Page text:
How to contact a lawyer after being arrested in Japan
After being detained in Japan, the next step you’ll want to take is securing a criminal defense lawyer. You may be wondering what kinds of resources you’ll have for contacting a lawyer while you are in jail. It might not be as easy as you are expecting to find and contact a lawyer while detained, so keep reading to learn about your options.
Options for requesting a lawyer
You can request a duty attorney (tōban bengoshi), or hire a lawyer if you know his/her name and contact information — you should have this memorized ahead of time. It is not permitted to search for a lawyer on the Internet or by other means, so it’s best to be prepared ahead of time with your own lawyer’s information.
In the case that you request a duty attorney, you can ask the police to contact a bar association on your behalf. The Japan Federation of Bar Associations established the Duty Attorney System in collaboration with local bar associations throughout Japan. Under this system, you do not need to know your own lawyer. You simply request the police to call a duty attorney on your behalf and they will make contact with the nearest local bar association. Shortly afterwards, a lawyer will come to visit you. There is no charge for the first call to the duty attorney. However, note that most duty attorneys do not speak English.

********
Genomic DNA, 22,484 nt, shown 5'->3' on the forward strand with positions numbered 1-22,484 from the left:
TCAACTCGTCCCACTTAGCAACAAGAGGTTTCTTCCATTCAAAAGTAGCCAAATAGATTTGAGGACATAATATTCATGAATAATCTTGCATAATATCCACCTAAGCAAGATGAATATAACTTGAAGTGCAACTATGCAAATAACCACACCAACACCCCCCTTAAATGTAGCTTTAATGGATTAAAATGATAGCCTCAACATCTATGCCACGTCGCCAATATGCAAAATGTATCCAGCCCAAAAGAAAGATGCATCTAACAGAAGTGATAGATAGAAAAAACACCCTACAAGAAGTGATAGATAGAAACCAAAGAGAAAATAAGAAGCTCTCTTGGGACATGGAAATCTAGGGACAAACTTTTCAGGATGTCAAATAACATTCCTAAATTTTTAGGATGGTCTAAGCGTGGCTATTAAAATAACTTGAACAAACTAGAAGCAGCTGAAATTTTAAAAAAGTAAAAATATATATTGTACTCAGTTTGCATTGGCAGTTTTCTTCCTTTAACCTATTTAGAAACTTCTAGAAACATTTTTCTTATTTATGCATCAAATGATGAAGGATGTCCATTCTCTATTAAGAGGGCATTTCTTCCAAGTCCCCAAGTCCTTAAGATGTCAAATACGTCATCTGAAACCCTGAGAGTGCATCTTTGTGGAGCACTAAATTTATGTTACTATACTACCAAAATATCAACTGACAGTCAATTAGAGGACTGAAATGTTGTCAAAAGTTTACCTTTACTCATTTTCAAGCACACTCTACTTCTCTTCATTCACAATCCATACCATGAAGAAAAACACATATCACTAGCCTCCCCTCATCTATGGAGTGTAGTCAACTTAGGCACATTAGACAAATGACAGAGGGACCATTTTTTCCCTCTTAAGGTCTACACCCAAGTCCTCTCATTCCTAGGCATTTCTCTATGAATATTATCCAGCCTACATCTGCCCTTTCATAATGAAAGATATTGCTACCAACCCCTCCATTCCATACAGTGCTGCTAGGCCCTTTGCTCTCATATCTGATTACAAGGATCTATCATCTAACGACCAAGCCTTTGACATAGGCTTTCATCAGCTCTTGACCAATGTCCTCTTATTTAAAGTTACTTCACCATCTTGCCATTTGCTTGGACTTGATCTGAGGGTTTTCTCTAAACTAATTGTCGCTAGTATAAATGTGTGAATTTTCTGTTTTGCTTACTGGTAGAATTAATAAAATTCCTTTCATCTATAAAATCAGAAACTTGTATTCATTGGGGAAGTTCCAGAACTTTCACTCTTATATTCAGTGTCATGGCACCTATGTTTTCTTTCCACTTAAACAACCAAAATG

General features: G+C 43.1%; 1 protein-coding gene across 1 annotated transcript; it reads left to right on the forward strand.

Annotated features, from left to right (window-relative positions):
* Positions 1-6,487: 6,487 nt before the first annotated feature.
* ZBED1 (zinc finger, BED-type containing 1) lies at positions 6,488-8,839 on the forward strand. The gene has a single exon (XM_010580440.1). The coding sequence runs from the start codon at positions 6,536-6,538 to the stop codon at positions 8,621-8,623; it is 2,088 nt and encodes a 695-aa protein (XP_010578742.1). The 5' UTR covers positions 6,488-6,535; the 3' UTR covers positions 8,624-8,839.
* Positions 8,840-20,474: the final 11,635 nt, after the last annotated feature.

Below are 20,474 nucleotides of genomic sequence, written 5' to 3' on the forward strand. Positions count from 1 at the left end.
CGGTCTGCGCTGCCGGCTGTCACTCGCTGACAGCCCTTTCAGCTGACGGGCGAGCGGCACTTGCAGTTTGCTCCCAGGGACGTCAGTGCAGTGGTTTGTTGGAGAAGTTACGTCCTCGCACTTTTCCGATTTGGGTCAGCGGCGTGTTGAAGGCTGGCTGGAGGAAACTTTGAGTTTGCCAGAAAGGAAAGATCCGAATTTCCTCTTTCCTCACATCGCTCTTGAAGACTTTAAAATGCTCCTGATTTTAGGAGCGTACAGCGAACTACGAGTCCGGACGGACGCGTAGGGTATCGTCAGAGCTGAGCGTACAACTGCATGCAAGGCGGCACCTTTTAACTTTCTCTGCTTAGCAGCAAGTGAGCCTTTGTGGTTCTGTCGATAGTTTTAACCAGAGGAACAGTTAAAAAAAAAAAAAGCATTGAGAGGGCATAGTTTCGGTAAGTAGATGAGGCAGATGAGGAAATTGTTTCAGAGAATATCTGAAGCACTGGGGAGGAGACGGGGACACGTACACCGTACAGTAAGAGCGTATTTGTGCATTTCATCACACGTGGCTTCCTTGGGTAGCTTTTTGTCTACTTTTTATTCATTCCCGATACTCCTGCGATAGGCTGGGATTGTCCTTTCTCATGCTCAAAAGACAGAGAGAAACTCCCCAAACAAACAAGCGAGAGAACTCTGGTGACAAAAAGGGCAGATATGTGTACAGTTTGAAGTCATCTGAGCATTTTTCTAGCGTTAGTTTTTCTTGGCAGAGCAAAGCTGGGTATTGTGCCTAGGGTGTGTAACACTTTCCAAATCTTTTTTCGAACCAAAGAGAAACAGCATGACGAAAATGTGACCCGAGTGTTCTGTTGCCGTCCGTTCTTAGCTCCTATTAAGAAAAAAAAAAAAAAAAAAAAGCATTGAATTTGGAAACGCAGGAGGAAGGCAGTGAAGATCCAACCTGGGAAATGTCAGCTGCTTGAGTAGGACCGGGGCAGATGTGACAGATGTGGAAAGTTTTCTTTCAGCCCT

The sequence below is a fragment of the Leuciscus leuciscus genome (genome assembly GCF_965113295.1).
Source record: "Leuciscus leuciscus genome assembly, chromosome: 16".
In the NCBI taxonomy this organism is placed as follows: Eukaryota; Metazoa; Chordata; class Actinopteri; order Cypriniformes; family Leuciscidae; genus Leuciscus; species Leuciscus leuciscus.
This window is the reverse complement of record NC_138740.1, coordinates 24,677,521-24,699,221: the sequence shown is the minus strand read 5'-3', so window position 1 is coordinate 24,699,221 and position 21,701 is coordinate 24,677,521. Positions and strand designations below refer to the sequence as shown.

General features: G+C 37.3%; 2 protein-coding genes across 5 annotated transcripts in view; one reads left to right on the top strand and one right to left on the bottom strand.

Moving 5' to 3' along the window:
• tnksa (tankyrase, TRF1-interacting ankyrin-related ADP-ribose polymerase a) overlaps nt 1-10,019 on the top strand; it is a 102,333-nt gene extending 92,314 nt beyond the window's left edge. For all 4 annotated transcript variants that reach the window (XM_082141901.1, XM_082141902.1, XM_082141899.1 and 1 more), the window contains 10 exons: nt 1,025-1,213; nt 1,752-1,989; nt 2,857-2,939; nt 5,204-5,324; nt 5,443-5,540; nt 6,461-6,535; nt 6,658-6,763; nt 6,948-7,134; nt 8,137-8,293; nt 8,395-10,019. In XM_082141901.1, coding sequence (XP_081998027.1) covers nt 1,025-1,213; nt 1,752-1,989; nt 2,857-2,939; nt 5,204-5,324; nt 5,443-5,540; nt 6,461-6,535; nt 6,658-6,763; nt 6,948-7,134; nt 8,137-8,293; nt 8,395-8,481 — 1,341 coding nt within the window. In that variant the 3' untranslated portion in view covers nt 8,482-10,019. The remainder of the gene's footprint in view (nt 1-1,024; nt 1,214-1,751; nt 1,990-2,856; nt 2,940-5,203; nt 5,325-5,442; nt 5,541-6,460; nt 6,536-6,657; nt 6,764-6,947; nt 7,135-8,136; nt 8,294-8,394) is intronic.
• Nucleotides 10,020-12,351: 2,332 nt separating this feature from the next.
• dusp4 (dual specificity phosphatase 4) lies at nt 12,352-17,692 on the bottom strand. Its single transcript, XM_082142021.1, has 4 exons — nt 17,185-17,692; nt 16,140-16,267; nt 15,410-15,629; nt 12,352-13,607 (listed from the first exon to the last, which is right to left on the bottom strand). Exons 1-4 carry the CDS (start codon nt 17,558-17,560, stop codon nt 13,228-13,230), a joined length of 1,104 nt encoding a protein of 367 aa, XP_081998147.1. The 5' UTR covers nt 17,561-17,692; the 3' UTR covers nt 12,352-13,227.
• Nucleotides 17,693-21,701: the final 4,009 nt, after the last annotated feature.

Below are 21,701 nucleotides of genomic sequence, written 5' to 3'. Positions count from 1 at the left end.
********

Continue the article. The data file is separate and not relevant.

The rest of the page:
Choosing a private lawyer or court-appointed lawyer
In the case of court-appointed lawyers, they are typically assigned to suspects who are unable to retain counsel due to poverty or for other reasons. Note that most court-appointed lawyers do not speak English. For this reason alone, it would be best to retain a private, English-speaking lawyer in the case that you do not speak Japanese fluently.
Contact an English-speaking lawyer
It is strongly advised to have the contact information of an English-speaking lawyer ahead of time. You don’t want to wait until it is too late when you are already in jail and not permitted to search for your own lawyer.
This page is intended to be used for informational purposes only and should not be a substitute for obtaining professional legal advice.